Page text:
[OP] Once this reaction has achieved equilibrium and then if we added pure $\ce{NaNO3}$ to this system, then is it correct to say that it will favour forward reaction?

The answer is no, and nothing will happen. I will justify this from a classical thermodynamic framework.

1. Thermodynamic Equilibrium In heterogeneous reactions, like this one, the number of degrees of freedom is given by Gibbs rule for reacting systems \begin{equation} F = 2 - \text{[Num. of phases]} + \text{[Num. of components]} - \text{[Num. of chemical reactions]} \tag{1} \end{equation} We have:

  • Three components: $\ce{NaNO3}$, $\ce{NaNO2}$, and $\ce{O2}$.
  • Three phases: gas from $\ce{O2}$, one solid phase of $\ce{NaNO3}$, and another solid phase of $\ce{NaNO2}$.
  • One chemical reaction.

Hence, Eq. (1) yields $$ F = 2 - 3 + 3 - 1 \to \boxed{F = 1} \tag{2} $$

Thus, the equilibrium state is fixed with one intensive variable. Say say we are in the lab, and we have a beaker of a volume $V$ at a temperature $T$. We put initially some initial amount $n_\ce{NaNO3}$ of sodium nitrate.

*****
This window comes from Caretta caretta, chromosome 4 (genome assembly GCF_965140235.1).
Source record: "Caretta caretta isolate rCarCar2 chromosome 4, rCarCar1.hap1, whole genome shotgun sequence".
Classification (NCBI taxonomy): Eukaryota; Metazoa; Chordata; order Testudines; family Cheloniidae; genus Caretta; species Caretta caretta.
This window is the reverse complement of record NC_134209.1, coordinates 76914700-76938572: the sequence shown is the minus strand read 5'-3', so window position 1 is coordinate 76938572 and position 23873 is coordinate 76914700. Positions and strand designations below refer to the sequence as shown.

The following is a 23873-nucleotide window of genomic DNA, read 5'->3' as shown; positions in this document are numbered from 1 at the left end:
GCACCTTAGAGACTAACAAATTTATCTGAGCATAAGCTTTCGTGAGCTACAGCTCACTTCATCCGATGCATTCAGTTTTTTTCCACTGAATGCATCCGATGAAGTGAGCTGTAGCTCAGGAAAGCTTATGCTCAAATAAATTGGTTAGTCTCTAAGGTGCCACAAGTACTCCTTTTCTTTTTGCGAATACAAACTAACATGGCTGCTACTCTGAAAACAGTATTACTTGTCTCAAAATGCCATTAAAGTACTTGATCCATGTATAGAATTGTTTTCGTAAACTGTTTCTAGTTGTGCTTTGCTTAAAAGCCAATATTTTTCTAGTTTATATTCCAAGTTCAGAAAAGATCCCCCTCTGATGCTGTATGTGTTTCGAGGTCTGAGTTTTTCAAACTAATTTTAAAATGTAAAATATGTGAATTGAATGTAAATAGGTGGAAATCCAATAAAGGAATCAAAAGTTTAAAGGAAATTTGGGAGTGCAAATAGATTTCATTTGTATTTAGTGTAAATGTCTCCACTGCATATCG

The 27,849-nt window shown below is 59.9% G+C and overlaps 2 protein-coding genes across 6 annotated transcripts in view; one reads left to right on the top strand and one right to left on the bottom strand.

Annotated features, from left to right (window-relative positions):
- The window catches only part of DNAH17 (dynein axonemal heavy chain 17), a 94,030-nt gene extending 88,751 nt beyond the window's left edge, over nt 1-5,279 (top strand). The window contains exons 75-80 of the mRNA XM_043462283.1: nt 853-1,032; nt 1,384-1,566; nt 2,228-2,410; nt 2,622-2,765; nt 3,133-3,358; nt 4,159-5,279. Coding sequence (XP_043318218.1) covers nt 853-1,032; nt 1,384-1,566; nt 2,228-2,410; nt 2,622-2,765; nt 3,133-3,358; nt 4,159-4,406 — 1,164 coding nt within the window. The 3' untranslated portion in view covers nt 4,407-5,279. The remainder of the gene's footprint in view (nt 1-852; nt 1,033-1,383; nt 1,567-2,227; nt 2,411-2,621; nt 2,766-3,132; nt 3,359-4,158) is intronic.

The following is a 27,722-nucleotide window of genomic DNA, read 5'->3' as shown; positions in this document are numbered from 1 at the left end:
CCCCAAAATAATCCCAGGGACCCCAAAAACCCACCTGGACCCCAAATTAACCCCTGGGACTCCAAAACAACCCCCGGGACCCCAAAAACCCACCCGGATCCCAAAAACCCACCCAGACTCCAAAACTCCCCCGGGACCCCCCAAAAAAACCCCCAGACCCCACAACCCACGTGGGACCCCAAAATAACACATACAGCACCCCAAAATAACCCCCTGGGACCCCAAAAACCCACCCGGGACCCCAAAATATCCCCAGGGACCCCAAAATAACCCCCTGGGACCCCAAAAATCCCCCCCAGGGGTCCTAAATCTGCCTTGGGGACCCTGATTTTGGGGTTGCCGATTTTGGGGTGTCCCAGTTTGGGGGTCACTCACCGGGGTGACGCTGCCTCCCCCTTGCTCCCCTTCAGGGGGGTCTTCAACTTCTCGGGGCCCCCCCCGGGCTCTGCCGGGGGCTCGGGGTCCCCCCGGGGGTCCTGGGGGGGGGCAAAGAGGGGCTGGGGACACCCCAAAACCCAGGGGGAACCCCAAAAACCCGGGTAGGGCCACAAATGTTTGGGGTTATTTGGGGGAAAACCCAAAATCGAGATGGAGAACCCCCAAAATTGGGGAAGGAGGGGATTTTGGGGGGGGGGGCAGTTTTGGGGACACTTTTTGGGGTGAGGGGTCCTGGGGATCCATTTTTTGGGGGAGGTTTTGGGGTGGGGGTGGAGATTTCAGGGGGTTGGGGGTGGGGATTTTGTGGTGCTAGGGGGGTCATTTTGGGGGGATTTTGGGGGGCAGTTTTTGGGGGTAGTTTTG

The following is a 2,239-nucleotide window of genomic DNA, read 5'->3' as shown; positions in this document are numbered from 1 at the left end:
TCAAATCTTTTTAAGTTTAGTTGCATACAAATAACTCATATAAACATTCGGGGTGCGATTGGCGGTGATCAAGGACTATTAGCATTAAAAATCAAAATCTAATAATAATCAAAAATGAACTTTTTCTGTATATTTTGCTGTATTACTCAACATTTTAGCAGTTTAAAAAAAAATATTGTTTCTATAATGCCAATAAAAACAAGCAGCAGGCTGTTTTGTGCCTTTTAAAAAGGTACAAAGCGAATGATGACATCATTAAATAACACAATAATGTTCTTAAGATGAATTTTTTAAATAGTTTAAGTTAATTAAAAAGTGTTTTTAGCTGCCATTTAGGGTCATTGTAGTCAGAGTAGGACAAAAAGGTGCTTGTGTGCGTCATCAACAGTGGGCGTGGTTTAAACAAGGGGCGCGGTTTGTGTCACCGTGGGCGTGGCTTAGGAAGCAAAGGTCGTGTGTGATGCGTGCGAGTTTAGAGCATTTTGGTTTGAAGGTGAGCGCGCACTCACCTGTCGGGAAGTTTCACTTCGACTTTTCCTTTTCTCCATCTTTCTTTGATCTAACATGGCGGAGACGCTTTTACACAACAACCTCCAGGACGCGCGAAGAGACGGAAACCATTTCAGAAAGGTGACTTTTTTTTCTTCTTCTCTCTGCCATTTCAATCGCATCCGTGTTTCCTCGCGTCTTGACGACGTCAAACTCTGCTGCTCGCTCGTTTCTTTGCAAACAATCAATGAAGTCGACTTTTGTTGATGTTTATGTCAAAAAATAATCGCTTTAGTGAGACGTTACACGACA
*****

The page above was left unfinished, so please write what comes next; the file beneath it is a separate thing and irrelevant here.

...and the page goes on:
The equilibrium constant at temperature $T$ is denoted by $K$, and its value is \begin{equation} K(T) = \exp\left[-\frac{\Delta_\mathrm{r}G^\circ(T)}{RT}\right] \tag{3} \end{equation}

Now we apply the law of mass action \begin{align} K(T) &= \prod_j a_j^{\nu_j} \\ &= \dfrac{a_\ce{NaNO2} \sqrt{a_\ce{O2}}}{a_\ce{NaNO3}} \\ &= \sqrt{a_\ce{O2}} \\ &= \sqrt{\frac{f_\ce{O2}}{f_\ce{O2}^\circ}} \\ &= \sqrt{\dfrac{\phi_\ce{O2}P_\ce{O2}}{P^\circ}} \\ &= \sqrt{\dfrac{P_\ce{O2}}{P^\circ}} \rightarrow \boxed{P_\ce{O2} = K^2(T)P^\circ} \tag{4} \end{align} since:

  • The activities of solid pure phases are one.
  • The gas phase behaves as an ideal gas, so the fugacity coefficient $\phi_\ce{O2} = 1$.
  • The standard pressure is denoted by $P^\circ$.